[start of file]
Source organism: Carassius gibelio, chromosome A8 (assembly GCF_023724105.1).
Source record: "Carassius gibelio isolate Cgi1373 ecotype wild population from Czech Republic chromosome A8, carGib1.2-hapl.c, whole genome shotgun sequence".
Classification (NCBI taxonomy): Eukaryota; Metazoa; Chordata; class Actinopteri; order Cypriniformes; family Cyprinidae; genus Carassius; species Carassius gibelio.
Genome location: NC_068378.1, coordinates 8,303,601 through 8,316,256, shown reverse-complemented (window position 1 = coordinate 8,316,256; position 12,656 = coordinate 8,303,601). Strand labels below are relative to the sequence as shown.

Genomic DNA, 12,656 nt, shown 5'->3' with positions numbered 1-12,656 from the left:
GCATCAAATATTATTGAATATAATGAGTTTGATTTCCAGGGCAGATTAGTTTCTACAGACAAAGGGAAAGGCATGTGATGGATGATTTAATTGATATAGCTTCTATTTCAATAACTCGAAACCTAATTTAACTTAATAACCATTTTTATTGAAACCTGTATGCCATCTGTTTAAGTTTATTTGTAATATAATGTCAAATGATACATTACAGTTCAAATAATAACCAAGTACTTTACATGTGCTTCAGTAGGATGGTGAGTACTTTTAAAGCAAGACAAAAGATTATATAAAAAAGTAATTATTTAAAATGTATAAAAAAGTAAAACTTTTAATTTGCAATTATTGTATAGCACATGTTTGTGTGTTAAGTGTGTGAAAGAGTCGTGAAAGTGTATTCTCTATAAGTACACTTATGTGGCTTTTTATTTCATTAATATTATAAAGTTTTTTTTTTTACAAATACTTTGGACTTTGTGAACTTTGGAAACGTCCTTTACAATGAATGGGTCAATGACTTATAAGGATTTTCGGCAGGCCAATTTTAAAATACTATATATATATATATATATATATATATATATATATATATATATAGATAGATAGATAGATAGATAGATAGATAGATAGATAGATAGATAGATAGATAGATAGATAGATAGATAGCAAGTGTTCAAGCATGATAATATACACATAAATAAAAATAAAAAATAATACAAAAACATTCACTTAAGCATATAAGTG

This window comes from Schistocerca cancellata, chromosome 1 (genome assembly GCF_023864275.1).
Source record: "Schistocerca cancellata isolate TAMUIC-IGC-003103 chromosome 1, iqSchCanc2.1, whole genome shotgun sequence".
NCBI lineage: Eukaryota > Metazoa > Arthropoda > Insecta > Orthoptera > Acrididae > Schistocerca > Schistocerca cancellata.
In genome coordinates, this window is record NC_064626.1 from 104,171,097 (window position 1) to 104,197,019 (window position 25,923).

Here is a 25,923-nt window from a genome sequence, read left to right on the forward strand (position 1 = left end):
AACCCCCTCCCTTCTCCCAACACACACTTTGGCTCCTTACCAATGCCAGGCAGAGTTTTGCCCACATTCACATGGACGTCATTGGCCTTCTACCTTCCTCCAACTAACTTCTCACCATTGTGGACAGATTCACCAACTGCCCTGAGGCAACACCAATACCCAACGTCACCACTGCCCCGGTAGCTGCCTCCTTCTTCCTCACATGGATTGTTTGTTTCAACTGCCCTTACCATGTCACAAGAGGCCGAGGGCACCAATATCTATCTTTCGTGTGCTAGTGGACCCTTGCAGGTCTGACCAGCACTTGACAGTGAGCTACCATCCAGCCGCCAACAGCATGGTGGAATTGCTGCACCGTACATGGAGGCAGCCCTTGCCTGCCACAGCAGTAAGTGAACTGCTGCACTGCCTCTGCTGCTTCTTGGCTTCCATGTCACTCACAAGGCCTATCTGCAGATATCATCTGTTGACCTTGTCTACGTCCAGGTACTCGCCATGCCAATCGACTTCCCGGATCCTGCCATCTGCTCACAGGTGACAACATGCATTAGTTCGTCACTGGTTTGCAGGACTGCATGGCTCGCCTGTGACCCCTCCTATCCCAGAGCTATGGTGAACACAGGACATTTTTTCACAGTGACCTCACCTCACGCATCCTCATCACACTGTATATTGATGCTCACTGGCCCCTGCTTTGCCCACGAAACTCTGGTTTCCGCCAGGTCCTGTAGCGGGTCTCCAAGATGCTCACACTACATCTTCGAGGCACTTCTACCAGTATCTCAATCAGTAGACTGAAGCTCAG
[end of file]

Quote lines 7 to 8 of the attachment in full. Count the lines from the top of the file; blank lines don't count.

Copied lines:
This window comes from Schistocerca cancellata, chromosome 1 (genome assembly GCF_023864275.1).
Source record: "Schistocerca cancellata isolate TAMUIC-IGC-003103 chromosome 1, iqSchCanc2.1, whole genome shotgun sequence".